Burnout in short
Burnout is defined as an ‘occupational phenomenon’ which occurs when we don’t manage external and internal stress factors successfully. Burnout leaves you feeling emotionally exhausted. You experience low levels of personal accomplishment. Ultimately your effectiveness at work will greatly decrease while your homelife will also be negatively impacted.
Be aware of these symptoms:
- Feeling exhausted or an inability to recover quickly
- Frequent headaches, sleep disturbances or racing thoughts
- Irritability or lack of emotional control
- Negative attitude towards tasks and your work
Finding a healthy balance
Stress, which is sometimes perceived as a negative workplace factor, is necessary for optimal performance. Stress enables us to be alert and primes the brain for optimal cognitive performance.
However, for us to stay in the high-performance zone, we need to actively manage our stress levels throughout the day. This will ensure that we do not suffer apathy and boredom (too little stress) or overwhelm and over stimulation (too much stress).
To support you in building mental toughness (including resilience), and antifragility, which are key factors for ensuring protection from burnout, we suggest identifying what personal wellbeing strategies are positively supporting you and what behaviours are not positively supporting you.
This awareness will enable you to critically identify the specific behaviours that protect you from burnout so you can continue to implement these supportive practices and habits. Your ultimate goal is to habitualise these positive behaviours, so they become non-negotiable activities regardless of external stressors, overwhelm or distraction.
To simplify your approach to ensuring burnout prevention undertake the following 3 Step activity. Make sure to write down your thoughts and findings so you can regularly revisit them.
Step 1: Complete an audit
Ask yourself three essential questions associated with your current wellbeing strategies:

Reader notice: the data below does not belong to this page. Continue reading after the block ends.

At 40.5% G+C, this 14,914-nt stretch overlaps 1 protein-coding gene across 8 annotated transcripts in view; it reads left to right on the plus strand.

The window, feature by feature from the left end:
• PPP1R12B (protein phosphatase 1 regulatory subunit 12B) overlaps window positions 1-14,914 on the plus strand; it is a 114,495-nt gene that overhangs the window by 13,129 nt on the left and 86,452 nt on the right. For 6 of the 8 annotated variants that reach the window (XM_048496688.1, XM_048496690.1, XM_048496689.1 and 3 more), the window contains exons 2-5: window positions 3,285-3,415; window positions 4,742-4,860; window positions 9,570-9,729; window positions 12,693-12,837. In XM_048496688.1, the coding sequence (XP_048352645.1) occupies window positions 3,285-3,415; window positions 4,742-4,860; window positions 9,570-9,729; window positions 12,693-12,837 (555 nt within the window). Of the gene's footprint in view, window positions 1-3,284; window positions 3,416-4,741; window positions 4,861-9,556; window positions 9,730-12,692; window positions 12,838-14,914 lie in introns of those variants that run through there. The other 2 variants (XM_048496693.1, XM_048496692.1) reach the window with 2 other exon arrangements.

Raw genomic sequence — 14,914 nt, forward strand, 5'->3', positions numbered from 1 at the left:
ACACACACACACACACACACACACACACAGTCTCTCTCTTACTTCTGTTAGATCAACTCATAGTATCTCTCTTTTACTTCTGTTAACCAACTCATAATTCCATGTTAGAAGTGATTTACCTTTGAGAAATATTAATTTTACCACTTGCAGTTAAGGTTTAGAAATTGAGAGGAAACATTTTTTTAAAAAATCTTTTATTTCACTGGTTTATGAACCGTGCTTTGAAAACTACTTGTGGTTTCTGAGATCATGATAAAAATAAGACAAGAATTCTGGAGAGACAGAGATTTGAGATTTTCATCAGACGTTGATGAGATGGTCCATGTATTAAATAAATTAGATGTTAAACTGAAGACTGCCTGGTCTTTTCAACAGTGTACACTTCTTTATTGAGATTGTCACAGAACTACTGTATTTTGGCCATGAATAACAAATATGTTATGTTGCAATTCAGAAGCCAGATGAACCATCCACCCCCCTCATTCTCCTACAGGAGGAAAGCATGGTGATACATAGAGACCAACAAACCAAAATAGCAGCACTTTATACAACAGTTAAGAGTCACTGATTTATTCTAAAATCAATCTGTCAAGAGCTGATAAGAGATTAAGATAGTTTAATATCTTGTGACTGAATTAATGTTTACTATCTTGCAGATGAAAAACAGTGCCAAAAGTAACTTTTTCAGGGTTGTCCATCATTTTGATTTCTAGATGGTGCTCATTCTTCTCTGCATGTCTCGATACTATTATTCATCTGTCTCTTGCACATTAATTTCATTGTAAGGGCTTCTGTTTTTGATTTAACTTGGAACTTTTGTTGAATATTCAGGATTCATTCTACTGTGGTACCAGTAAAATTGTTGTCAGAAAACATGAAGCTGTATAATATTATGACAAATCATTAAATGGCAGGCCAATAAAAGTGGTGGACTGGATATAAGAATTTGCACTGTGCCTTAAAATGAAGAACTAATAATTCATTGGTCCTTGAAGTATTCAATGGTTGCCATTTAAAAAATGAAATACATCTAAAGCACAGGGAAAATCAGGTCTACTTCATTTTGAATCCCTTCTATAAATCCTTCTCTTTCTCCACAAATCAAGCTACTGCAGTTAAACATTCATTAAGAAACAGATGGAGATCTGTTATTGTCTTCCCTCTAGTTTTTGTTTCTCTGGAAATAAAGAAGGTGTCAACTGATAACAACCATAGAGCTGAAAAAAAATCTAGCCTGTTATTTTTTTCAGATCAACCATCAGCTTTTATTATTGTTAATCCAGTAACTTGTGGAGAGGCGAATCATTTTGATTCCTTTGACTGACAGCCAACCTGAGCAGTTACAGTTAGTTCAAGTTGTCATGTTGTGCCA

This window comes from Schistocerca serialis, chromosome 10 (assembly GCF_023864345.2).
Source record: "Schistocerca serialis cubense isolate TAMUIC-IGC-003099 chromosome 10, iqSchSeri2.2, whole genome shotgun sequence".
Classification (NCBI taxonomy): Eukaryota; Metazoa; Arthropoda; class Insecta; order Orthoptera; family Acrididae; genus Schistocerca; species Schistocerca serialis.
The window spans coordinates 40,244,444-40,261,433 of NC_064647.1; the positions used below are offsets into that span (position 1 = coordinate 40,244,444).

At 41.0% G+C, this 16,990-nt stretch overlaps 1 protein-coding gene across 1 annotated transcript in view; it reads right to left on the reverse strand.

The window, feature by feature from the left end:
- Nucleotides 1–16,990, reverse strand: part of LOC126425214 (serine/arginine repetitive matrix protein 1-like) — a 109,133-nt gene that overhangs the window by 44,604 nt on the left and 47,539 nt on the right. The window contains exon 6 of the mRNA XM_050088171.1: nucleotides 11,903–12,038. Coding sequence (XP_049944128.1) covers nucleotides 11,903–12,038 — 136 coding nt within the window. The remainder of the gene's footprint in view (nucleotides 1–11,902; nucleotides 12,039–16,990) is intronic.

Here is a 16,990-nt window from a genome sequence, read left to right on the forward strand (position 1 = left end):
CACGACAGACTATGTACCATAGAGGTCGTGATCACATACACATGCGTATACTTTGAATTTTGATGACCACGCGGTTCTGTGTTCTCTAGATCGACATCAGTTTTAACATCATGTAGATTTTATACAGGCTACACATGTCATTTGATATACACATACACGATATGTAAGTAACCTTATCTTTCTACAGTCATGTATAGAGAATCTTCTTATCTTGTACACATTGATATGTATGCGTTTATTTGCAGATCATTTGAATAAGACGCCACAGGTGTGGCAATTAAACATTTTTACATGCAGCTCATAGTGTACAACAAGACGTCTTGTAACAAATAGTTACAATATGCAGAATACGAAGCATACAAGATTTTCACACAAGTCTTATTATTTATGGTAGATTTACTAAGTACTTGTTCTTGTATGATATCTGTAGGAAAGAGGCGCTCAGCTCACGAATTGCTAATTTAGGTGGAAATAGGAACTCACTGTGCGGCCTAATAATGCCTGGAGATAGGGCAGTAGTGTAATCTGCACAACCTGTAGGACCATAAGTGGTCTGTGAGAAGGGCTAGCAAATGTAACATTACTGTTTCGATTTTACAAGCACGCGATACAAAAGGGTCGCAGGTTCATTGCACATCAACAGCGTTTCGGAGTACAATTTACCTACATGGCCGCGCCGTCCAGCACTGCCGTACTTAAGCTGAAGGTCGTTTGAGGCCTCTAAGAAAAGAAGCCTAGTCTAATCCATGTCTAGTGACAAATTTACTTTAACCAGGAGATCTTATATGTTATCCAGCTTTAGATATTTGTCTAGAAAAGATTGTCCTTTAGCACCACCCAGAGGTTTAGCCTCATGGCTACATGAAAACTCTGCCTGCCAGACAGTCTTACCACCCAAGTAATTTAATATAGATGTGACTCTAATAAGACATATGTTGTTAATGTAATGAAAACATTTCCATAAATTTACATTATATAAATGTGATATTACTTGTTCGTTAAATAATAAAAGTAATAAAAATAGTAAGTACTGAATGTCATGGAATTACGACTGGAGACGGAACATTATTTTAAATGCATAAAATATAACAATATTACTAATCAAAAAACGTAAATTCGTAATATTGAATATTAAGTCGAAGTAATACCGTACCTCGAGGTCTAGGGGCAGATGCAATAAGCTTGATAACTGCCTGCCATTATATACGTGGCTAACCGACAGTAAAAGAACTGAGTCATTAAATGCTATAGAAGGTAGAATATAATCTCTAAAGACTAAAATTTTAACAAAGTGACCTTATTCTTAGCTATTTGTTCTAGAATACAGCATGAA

What do I need to STOP doing? (unrealistic workload; feeling inadequate; taking work home)
- What do I need to START doing? (delegate more effectively; set appropriate rewards)
- What do I need to CONTINUE doing? (what’s currently working for you?)
Step 2 Examine and keep your expectations in check
An expectation is a feeling that you will receive a possible reward. Be aware – if the extrinsic and intrinsic rewards for your work don’t match the amount of effort and time you put in, then you’re likely to feel like the investment is not worth the payoff.
Positive expectations are all about sensing that an event or time of value is heading your way, where value in the brain means something that will help you survive.
Understand though, what you expect is what you experience. For example, whether you see a berry, or expect to see one, in each case the neurological ‘map’ (what you experience) representing the berry is activated in your brain. Interestingly, Dopamine, a neurotransmitter in the brain, is involved in the anticipatory action of wanting, not of having, and it is an important regulator of mood and motivation.
If we think something might happen and it doesn’t (an unmet reward), we may experience a slump in dopamine production, which creates discomfort and can result in a crash in our emotional responses and motivation. If we exceed an expectation (experience unexpected reward) our brains release more dopamine, which makes us feel euphoric.
Ultimately, managing expectations in life may be central to maintaining a general feeling of happiness and wellbeing. So…once again, mindfully identify and write down clear, realistic expectations while skilfully monitoring these and the related effects they may have on your mood.
Step 3: accountable is key
Tell everyone about your stress management / burnout prevention practices, habits, and expectations!
This will enable colleagues, friends, and family to positively support you to manage your stress levels and workload. Provide them with opportunities to support you, by holding you accountable to maintaining your burnout prevention strategies that you identified in Step 1 and Step 2.
Finally, having taken stock of your expectations, of yourself and others, consider what essential resources and skills you will need to consistently meet these expectations.
Burnout is a common cause of psychological injury. It is certainly a debilitating condition if not dealt with effectively. Subsequently, recovery from burnout often takes a long time to fully recover from.
Time for your ‘Burnout audit’
To prevent the cycle of burnout, it is recommended to frequently revisit the 3 activity steps outlined above. These include: completing a wellbeing strategies audit; managing your expectations; and seeking appropriate support. These steps represent a manageable, sure-fire starting point for safeguarding yourself from burnout.
Regularly undertaking these activity steps will ultimately empower you by providing mindful insights into where you may potentially be at risk of, or exhibiting symptoms of, burnout while helping you to build up the preventative strategies for ensuring your overall mental fitness.